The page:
The power of storytelling in selling
Short, sticky stories
Chris Brogan described stories as “how we learn best. We absorb numbers and facts and details, but we keep them all glued into our heads with stories.” This technique of building a story exists in all sizes, the smallest of which could be mnemonics — which many of us encountered at school, to help us organize information into a specific order.
Thanks to mnemonics, decades after graduation variations of the phrase “My very eager mother just served us noodles” may still run through people’s minds when they try to recall the planets of the solar system. Individually the elements are hard to remember, but together they form a tiny story that can stick in your mind.
It is thanks to the staying power of mnemonic devices and similar acronyms that they are popular learning techniques in training and enablement. Mnemonics are most powerful when learners are faced with a large amount of content in a short time period, for example as they are onboarded into a new role. Some mnemonics may already be in casual use between other team members, so if you are considering adopting this technique, open the floor to suggestions in order to share best practises.
The narrative arc of curriculum design
It is estimated that 65% of the conversations we have each day are based on storytelling.
With such a dominant role in our lives, it makes sense to mimic the way in which it works. A defining characteristic of almost all stories is the hero’s journey, where a character is forced to embark on an adventure, is faced with many challenges along the route, is learning continuously along the way and uses this knowledge to overcome a final hurdle. An archetype of this story is in the Pixar classic, Finding Nemo.
The fish in the film are forced into their adventure, with Marlin, Dory and the titular Nemo all experiencing challenges emotionally, mentally and physically from which they learn. The payoff at the end of the film is that they each utilize what they have been through along the way in order to overcome a big final challenge together, using each of their lessons at once.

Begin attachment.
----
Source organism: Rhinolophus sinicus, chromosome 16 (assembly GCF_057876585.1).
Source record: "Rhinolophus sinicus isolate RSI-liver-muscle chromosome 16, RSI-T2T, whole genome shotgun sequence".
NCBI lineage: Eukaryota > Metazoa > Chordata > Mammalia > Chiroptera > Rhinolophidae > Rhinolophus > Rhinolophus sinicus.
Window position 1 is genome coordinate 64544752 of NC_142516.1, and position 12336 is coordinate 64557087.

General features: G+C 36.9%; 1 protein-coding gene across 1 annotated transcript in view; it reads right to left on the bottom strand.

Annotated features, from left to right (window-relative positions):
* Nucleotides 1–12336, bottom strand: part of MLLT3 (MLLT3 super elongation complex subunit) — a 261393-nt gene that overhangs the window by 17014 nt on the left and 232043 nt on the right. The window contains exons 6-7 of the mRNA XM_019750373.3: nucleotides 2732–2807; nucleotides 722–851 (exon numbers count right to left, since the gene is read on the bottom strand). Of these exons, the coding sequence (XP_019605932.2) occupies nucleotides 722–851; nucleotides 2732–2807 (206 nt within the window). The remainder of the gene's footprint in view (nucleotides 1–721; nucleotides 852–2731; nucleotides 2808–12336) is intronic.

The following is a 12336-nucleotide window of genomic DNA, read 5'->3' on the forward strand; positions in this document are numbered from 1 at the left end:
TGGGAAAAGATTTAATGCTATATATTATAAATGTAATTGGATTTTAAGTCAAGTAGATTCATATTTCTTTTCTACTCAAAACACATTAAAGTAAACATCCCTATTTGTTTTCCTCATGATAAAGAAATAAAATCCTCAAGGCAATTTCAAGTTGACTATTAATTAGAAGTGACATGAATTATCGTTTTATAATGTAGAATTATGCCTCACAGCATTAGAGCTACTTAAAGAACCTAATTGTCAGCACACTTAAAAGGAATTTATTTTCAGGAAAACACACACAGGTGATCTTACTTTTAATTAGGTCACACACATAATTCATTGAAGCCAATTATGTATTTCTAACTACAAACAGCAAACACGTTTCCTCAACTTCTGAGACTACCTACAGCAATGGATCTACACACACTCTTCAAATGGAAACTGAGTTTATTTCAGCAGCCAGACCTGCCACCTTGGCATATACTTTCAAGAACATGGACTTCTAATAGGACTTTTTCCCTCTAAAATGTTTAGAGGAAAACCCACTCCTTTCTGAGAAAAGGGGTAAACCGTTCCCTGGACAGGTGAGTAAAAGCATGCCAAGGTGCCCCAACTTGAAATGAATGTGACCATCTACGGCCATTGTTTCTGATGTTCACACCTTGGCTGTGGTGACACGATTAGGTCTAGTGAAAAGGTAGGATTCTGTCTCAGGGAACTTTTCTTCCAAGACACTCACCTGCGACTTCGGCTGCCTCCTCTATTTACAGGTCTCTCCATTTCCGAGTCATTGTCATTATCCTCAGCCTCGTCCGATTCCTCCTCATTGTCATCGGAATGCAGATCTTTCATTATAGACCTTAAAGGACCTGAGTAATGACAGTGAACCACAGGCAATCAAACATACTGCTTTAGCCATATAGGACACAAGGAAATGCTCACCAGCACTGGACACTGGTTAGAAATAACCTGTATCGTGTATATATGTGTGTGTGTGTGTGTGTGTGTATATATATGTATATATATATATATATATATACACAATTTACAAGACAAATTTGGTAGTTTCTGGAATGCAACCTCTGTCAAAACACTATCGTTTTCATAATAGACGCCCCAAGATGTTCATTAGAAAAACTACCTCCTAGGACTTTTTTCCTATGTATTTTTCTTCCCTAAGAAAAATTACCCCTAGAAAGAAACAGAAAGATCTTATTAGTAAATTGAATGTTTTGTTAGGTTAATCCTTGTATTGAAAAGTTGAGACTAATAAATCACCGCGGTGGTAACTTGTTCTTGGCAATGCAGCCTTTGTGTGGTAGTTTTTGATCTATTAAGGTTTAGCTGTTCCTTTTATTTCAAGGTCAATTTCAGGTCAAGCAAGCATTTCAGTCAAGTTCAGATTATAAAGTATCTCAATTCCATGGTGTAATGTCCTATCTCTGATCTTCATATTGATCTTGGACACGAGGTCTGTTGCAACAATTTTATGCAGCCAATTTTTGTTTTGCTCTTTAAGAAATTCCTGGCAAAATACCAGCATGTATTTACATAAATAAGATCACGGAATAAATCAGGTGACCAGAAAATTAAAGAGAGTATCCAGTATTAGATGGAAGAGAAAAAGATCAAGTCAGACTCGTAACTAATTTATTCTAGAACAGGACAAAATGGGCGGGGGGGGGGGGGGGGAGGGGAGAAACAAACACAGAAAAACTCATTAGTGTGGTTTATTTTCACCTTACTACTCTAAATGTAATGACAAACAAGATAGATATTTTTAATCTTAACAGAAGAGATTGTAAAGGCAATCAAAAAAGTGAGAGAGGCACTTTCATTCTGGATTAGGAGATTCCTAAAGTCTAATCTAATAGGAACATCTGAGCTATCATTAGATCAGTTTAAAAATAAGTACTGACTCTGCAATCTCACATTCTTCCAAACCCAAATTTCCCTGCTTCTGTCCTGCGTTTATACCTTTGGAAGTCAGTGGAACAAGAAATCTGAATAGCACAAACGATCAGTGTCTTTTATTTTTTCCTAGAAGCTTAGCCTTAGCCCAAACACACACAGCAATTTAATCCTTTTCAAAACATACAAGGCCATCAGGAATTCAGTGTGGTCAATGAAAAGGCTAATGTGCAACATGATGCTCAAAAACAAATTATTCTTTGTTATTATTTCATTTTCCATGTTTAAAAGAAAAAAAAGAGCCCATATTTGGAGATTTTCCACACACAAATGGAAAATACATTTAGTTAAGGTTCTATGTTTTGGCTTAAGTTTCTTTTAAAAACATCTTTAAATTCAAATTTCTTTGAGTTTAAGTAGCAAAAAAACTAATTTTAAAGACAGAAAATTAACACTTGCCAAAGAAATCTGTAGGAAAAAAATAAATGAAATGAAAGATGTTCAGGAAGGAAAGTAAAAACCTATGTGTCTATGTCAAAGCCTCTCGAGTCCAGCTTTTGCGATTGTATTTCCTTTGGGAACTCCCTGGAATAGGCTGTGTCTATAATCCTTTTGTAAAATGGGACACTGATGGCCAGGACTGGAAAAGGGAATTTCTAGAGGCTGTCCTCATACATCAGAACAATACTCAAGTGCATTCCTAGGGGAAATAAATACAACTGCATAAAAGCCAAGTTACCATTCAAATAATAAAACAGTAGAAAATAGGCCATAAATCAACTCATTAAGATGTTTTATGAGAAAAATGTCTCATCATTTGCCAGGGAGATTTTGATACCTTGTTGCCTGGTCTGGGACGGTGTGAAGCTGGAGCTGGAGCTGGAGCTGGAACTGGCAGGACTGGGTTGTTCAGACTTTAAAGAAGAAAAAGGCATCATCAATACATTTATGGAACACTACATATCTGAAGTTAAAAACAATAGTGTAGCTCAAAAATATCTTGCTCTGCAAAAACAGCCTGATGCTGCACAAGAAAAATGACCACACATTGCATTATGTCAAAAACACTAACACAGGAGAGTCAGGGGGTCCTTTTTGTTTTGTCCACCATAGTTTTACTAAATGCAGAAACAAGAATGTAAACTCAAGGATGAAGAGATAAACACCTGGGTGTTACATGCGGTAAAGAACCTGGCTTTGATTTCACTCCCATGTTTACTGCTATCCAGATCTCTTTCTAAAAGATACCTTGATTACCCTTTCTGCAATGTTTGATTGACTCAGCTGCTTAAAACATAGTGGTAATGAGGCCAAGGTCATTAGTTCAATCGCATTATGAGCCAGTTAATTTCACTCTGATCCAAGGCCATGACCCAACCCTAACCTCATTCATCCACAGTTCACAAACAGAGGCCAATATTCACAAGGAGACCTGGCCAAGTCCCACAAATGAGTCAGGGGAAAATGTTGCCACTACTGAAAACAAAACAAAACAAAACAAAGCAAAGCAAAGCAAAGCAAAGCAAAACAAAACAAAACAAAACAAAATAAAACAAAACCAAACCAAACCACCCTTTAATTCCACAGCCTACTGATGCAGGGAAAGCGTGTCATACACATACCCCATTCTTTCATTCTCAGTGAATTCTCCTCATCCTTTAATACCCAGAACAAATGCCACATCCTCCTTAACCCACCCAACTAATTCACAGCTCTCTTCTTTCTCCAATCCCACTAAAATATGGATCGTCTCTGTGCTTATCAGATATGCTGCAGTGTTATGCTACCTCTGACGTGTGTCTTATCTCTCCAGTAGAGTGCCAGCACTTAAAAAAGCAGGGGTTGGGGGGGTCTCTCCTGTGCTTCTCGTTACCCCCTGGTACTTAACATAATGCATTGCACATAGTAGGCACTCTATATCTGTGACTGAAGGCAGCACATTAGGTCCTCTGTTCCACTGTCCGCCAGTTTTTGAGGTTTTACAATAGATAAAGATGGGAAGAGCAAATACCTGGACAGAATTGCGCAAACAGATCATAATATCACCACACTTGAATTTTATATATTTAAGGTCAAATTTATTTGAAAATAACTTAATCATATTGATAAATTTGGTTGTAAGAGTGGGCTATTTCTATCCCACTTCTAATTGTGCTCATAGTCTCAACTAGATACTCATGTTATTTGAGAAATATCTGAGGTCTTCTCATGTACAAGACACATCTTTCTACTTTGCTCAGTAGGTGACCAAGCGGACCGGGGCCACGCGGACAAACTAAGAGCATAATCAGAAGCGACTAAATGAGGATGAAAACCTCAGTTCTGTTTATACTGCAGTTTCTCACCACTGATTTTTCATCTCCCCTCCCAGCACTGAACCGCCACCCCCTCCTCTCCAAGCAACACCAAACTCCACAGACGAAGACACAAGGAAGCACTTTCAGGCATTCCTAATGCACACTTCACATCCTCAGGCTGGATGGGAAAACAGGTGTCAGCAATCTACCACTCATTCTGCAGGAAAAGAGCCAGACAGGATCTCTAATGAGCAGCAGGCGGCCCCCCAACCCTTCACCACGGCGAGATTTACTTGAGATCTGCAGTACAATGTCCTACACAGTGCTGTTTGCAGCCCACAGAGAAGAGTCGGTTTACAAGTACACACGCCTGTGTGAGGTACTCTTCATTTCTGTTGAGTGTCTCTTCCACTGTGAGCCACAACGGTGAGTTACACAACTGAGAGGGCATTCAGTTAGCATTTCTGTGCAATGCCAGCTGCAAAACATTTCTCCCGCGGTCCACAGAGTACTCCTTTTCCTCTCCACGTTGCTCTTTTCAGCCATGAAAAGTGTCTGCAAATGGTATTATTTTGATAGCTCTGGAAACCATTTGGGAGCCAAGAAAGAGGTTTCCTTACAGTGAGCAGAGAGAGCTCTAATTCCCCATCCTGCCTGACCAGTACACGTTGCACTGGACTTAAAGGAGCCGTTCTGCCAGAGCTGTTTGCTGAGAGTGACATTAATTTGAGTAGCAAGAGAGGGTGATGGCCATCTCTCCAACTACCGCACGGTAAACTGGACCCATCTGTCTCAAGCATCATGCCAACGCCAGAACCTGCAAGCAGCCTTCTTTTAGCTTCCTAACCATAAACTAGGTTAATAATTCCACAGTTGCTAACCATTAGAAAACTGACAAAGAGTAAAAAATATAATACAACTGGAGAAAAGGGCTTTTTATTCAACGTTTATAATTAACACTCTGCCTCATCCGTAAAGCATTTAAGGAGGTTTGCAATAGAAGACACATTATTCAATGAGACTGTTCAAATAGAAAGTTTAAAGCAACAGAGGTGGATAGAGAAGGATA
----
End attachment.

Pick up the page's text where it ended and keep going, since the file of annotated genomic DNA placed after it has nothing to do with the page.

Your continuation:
At Quadmark, we believe a good learning curriculum should work in just the same way. During the design process, we start with introductory modules to establish the fundamentals of a course, expectations of the learner and what they should aim to achieve. Each new module poses a new opportunity to learn and engage with the materials, with each layer building on the last. By the end, the learner should be ready to put their knowledge to the test — whether that’s answering customer questions in a support center or passing a formal exam, using each component learned separately in synchrony.
The end goal is only achieved by each stage that the learner has encountered, allowing them to draw from the entire pool of knowledge.
Recreating cliffhanger based content
The success of Netflix’s auto-play feature is that naturally, people tend to have a love-hate relationship with cliffhangers. They’re what keeps us watching until the season is done or flicking pages until the crisis is averted. This desire to answer unresolved issues is one that drives the hero’s journey forward and ensures that we stay tuned in. As instructional designers, keeping learners engaged in the narrative we are building is one of the biggest obstacles. Tactics to replicate the effect of cliffhangers include the involvement of challenges, progress insights and rewards.
Longer form, thought-based assessment questions invite learners to consider questions that are not drawn directly from content but the answer is available via indirect elements in their learning. These mini-challenges encourage the learner to think independently and critically, as well as bringing out an almost unavoidable competitive streak to answer correctly, keeping them engaged and involved in the experience.
It is hard to stay motivated when the end is not in sight. This rings true for the first 100 pages of War and Peace, as well as 20 minutes into a 2-day training session, so benchmarks and frequent progress reports on what the learner has already achieved and where they are going next is key. Frequent breakout sessions to discuss learnings or visible progress trackers allow users to keep their learning journey in perspective virtually and in person.
Rewards both large and small support the feeling of achievement for learners. Scalable solutions are available for all levels, including digital achievement animations or certificates, right up to personalized recognition from peers or SWAG items.
Storytelling is pretty much everything, and that’s unlikely to change. So while not every e-Learning should be approached like Don Quixote, storytelling techniques should be used regularly to inspire and engage.
For more insights into developing impactful training content, browse more related content here.
Get in touch with Quadmark if you’re looking to make an impact within your sales and marketing teams using storytelling.
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